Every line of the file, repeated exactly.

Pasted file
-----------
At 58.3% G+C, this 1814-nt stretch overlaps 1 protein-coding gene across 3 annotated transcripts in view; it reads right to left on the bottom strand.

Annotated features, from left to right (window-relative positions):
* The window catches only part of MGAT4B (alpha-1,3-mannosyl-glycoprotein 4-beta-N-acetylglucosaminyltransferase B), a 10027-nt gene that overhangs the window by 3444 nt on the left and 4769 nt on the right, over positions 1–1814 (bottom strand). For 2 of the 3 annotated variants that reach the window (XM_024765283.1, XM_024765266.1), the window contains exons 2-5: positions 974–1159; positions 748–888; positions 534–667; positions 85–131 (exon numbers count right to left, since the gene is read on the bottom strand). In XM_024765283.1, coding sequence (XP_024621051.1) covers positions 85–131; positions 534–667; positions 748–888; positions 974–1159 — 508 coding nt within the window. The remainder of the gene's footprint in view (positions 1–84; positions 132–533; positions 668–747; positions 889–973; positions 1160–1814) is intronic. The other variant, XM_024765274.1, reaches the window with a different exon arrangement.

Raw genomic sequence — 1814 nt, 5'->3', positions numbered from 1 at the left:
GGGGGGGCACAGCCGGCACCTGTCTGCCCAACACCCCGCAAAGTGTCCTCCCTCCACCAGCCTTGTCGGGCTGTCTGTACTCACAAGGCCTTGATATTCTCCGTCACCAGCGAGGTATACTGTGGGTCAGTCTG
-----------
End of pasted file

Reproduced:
At 58.3% G+C, this 1814-nt stretch overlaps 1 protein-coding gene across 3 annotated transcripts in view; it reads right to left on the bottom strand.

Annotated features, from left to right (window-relative positions):
* The window catches only part of MGAT4B (alpha-1,3-mannosyl-glycoprotein 4-beta-N-acetylglucosaminyltransferase B), a 10027-nt gene that overhangs the window by 3444 nt on the left and 4769 nt on the right, over positions 1–1814 (bottom strand). For 2 of the 3 annotated variants that reach the window (XM_024765283.1, XM_024765266.1), the window contains exons 2-5: positions 974–1159; positions 748–888; positions 534–667; positions 85–131 (exon numbers count right to left, since the gene is read on the bottom strand). In XM_024765283.1, coding sequence (XP_024621051.1) covers positions 85–131; positions 534–667; positions 748–888; positions 974–1159 — 508 coding nt within the window. The remainder of the gene's footprint in view (positions 1–84; positions 132–533; positions 668–747; positions 889–973; positions 1160–1814) is intronic. The other variant, XM_024765274.1, reaches the window with a different exon arrangement.

Raw genomic sequence — 1814 nt, 5'->3', positions numbered from 1 at the left:
GGGGGGGCACAGCCGGCACCTGTCTGCCCAACACCCCGCAAAGTGTCCTCCCTCCACCAGCCTTGTCGGGCTGTCTGTACTCACAAGGCCTTGATATTCTCCGTCACCAGCGAGGTATACTGTGGGTCAGTCTG